9. "Line-Telephone-Resonator" (*.mp3 format., 125K, 64 sec)
    The resonator's line itself emitting sounds.
     

  10. Pigeon Flutes (*.mp3 format, 44K, 22sec)
    Which are similar to kite flutes "in full flight" (recordings made by Jim Widess and his pigeon team, please see his HP!). You hear one flute carrying pigeon starting with clapping its wings; it's joining a flock of other flute-pigeons which circle three times around the "spectator".
     

  11. Pigeon Flutes; Street-scene from Lombok-Island/ Indonesia (*.mp3 format, 190K, 96sec.)
    Recordings made in 1998 by Pierre Fabre, kite-artist,  living in Paris/ France (pier.fabre"AT"wanadoo.fr)
    It is early in the morning, two muezzins are calling the faithful, a cock is crowing, children are talking and over all the regularly returning sound of a flock of flute-carrying pigeons circling over the village. Close your eyes and listen....
     

  12. Tin-Resonator Aeolian Harp (*.mp3 format, 140K, 71 sec.)
    Perhaps the most beautiful thing to make from an old tin. Listen to the marvellous tones coming out of a little peanuts tin covered with packing paper and attached to a 120cm braided Polyamide-string...
     

  13. The recording of an "edge-tone" (*.mp3 format, 107K, 22 sec.)
    A typical example of a "friction tone" in contrary to the "wire-tone" according to Strouhal. These low tones are generated by the vortex-shedding natural wind at sharp edges or around obstacles following the Strouhal-theory (see original text). The moaning sound's pitch following the windspeed without being "overblown" is very characteristic.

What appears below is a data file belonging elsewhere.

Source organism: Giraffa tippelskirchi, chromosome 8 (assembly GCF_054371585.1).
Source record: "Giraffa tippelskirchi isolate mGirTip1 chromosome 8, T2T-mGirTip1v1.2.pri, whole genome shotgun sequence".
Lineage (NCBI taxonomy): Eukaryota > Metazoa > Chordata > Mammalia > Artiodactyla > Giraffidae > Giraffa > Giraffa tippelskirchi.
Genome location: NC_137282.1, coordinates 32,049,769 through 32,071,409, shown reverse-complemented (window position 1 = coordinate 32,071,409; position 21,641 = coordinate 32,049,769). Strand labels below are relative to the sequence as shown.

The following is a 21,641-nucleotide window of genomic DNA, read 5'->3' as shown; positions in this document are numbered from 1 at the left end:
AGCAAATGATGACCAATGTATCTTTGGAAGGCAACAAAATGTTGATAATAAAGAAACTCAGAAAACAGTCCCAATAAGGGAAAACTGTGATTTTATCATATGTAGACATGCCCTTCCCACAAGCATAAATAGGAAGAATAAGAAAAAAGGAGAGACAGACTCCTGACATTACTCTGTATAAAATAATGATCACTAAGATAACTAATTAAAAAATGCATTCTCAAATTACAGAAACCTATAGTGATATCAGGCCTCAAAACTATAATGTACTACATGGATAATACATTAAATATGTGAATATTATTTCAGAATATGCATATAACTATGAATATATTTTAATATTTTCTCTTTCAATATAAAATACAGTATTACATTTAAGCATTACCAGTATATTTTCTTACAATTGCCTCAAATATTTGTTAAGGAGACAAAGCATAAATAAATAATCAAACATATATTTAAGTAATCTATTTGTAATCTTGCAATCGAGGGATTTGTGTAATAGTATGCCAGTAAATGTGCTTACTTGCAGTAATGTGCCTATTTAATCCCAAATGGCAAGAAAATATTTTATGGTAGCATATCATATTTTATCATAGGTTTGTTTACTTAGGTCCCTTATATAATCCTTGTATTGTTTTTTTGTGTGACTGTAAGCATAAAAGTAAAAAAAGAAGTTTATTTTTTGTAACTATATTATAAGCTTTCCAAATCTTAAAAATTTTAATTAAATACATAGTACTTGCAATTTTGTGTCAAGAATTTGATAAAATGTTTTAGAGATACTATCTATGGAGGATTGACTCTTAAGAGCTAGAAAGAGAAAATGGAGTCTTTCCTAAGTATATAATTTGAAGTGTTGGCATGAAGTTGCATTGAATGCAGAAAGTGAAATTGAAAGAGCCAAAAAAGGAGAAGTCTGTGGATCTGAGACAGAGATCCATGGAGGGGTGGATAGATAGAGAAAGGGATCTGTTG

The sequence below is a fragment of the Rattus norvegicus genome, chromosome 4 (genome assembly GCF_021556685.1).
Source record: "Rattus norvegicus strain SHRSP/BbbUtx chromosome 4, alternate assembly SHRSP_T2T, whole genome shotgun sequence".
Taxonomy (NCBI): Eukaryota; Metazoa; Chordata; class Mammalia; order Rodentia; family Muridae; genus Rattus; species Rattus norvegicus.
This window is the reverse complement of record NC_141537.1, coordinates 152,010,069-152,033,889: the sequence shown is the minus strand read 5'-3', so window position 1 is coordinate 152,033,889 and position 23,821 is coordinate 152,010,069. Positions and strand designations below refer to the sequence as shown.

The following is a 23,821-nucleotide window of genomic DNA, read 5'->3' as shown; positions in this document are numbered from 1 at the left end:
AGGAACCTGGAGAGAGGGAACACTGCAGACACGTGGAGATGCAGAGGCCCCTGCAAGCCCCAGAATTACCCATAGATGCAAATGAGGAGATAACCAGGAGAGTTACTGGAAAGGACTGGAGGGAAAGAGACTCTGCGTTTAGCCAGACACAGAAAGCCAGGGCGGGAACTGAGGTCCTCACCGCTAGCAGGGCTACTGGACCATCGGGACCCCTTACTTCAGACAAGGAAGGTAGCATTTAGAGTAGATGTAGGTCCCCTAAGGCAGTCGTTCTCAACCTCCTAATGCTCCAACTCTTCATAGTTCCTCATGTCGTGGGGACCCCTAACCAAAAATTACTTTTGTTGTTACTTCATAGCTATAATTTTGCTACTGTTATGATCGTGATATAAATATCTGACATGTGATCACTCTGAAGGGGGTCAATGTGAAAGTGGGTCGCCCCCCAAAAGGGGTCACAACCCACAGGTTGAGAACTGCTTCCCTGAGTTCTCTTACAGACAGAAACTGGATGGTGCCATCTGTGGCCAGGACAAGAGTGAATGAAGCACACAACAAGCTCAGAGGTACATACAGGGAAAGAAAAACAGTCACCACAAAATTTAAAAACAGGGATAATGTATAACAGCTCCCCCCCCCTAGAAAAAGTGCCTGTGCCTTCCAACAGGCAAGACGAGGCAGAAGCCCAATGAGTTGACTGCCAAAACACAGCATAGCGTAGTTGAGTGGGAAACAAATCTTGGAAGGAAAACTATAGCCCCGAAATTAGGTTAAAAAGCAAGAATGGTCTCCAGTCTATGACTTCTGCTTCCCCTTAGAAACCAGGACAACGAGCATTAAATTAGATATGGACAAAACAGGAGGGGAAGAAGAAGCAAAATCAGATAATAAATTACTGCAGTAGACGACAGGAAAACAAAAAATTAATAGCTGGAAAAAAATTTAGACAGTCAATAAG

14. "Wind-Harmonica" (*.mp3 format, 60K, 30 sec.)
    A new kind of Aeolian "Harp". Free swinging reeds (brass) like in a harmonica make a beautiful accord in a wind of 3-5Bft.
     

  15. "Bamboo Aeolian Organ" (*.mp3 format, 118k, 60sec.)
    Or the famous "Weeping Bamboo".
     

  16. "Hanging Windharp" (*.mp3 format, 200K, 120sec.)
    An aeolian harp NOT tuned to unisono; but nice...
     

  17. "Background noise" (*.mp3 format, 206k, 110sec)
    Typical background recorded at a location of beautiful aeolian harps...
     

  18. A "low-pitched double-edge-tone" (*.mp3 format, 129K, 31sec) consisting of two tones generated by an airflow through the gap at the horizontal bottom part of a doorframe.